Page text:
Tuesday, April 18, 2006

Nothing New

In both the Lawrence Journal World and the Kansas City Star have run articles today concerning the "playing of the system" that many states have been doing in reporting test scores for the So Child Left Behind act.

As many know, the NCLB act requires that students be tested to determine whether or not children in states have been meeting the benchmark goals set forth by the act. Should schools not meet these benchmarks, their funding can be slashed as well as other punishments.

But to avoid these sanctions, schools have been exploiting a loophole to avoid the reporting of scores that may otherwise hinder their progress. Rules allow for the schools to exclude scores of certain minorities if the school does not have a significant percentage of a given minority. However, in many cases, this allows for as many as 30-50 students from a given school to be excluded. Across the state of Kansas, this allows for thousands of students test scores to be excluded if their scores don't help the school.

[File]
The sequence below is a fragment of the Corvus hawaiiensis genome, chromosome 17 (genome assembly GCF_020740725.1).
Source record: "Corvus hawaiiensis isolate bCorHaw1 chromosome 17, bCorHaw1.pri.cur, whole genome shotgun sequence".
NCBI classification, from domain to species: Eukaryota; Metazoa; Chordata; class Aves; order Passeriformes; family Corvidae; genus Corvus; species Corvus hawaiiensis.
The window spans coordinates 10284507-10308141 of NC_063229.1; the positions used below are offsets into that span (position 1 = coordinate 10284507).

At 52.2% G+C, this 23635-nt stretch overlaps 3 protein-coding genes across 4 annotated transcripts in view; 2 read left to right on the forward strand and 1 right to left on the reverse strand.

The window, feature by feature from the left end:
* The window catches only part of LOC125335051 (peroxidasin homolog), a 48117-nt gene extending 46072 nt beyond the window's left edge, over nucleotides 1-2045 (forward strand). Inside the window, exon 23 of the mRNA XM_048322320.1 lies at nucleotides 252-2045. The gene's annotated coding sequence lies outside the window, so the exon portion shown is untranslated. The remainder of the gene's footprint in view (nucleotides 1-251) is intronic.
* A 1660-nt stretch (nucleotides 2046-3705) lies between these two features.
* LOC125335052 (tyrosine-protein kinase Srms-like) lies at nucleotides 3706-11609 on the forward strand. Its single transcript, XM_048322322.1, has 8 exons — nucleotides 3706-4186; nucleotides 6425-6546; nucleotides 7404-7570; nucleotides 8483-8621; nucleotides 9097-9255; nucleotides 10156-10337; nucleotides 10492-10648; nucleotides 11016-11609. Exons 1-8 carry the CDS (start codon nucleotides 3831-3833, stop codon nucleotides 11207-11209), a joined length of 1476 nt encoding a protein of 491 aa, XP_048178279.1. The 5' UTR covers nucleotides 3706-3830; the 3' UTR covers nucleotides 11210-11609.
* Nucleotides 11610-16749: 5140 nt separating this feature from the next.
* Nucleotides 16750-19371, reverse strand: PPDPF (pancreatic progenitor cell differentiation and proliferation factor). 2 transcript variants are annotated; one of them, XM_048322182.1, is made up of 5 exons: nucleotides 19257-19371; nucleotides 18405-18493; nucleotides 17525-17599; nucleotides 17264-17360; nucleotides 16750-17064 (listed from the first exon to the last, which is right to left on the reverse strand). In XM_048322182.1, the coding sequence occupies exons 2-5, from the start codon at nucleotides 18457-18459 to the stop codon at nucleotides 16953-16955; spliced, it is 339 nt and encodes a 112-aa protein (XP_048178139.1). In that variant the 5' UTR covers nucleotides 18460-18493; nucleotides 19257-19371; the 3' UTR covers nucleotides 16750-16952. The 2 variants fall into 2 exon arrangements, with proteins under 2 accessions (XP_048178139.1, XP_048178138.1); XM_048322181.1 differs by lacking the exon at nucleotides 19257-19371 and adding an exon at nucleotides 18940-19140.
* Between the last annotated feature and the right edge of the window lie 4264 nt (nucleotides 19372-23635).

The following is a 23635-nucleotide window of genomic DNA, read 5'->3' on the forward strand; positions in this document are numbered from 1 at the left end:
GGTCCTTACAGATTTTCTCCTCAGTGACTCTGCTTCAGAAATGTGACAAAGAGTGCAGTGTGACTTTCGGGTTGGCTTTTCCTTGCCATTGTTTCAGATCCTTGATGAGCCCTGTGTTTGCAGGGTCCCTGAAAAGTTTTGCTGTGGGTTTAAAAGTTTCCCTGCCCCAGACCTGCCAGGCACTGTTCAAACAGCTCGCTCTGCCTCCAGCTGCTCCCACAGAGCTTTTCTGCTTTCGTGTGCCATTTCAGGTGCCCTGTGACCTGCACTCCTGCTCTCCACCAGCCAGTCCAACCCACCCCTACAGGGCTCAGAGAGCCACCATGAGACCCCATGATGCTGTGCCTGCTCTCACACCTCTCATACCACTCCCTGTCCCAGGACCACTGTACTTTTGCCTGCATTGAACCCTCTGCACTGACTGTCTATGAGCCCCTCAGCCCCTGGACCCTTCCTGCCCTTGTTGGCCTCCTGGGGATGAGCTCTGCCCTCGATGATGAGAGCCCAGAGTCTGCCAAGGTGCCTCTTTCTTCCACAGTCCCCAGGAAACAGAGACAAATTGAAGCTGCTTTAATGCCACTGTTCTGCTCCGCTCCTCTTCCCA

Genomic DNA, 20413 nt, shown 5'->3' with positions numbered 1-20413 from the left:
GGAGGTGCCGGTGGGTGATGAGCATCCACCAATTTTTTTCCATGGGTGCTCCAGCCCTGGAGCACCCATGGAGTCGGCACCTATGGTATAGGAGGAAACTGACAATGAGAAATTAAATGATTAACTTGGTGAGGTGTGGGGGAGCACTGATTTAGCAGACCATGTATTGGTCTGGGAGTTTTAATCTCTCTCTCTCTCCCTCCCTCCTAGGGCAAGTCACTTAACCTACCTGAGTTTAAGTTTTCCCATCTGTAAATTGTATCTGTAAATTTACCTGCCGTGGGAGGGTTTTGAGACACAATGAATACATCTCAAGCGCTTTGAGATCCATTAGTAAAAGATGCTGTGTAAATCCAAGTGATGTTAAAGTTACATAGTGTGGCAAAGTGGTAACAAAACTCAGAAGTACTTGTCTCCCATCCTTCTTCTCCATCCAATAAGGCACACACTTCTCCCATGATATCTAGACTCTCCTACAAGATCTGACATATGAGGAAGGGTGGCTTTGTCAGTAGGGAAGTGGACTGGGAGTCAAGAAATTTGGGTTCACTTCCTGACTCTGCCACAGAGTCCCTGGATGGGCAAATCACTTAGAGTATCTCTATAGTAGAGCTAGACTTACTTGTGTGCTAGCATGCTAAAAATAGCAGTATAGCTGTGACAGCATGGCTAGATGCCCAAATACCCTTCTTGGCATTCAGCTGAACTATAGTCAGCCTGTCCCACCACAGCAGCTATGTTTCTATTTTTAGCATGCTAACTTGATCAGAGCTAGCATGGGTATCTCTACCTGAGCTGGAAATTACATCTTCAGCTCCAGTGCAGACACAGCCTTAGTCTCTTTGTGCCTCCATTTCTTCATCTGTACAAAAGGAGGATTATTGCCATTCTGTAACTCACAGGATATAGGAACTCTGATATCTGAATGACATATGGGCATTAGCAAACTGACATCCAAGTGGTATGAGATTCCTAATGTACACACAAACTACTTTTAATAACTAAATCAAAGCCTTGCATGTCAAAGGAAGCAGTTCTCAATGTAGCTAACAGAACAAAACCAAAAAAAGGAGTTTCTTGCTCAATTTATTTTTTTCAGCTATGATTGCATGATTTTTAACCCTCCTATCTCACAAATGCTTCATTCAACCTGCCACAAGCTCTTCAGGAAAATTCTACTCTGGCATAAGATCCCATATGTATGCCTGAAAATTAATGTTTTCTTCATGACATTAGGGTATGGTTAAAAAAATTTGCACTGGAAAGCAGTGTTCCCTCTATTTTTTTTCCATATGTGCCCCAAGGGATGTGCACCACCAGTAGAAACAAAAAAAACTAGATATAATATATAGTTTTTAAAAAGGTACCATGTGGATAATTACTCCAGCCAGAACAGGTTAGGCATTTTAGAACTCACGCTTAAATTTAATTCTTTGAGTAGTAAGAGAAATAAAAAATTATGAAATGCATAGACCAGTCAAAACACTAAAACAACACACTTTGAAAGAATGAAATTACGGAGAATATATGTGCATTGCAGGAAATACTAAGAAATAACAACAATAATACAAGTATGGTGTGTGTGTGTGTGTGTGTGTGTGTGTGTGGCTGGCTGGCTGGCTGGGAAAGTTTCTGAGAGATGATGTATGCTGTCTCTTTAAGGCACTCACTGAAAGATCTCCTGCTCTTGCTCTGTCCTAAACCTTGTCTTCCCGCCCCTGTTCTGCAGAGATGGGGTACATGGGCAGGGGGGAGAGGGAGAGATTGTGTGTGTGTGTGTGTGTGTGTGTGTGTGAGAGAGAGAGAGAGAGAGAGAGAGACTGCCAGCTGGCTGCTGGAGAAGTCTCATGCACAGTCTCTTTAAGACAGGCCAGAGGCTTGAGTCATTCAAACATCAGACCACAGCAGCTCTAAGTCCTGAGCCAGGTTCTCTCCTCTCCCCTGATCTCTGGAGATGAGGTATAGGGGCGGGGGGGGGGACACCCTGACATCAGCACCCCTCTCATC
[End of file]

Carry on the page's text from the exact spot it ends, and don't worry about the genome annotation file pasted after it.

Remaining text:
This isn't only common in Kansas though. In Texas, over 65,000 asian and Native American students are excluded. Other states have similar statistics.

But this isn't the first time that has happened. Before NCLB was enacted as a national policy, it was first enacted in Texas while Bush was governor. Even then, school districts cheated the system by excluding students from minorities or students with special needs.

You'd think that the program failing to improve the school system in Texas would have been an indication that it had some serious flaws that should be fixed. But it seems that Bush doesn't care to take a hint before shouting "Let's roll."


Redbeard said...

Yep. The Houston Independent School District has found creative ways to fudge the numbers on just about every numerical measurement it was to be judged by, be it violent incidents in schools or drop out rates.

As long as it gets the President elected, it works. Who cares if our children is learning?

Jon Voisey said...

Those are some excellent bits of reading there. Thanks for those.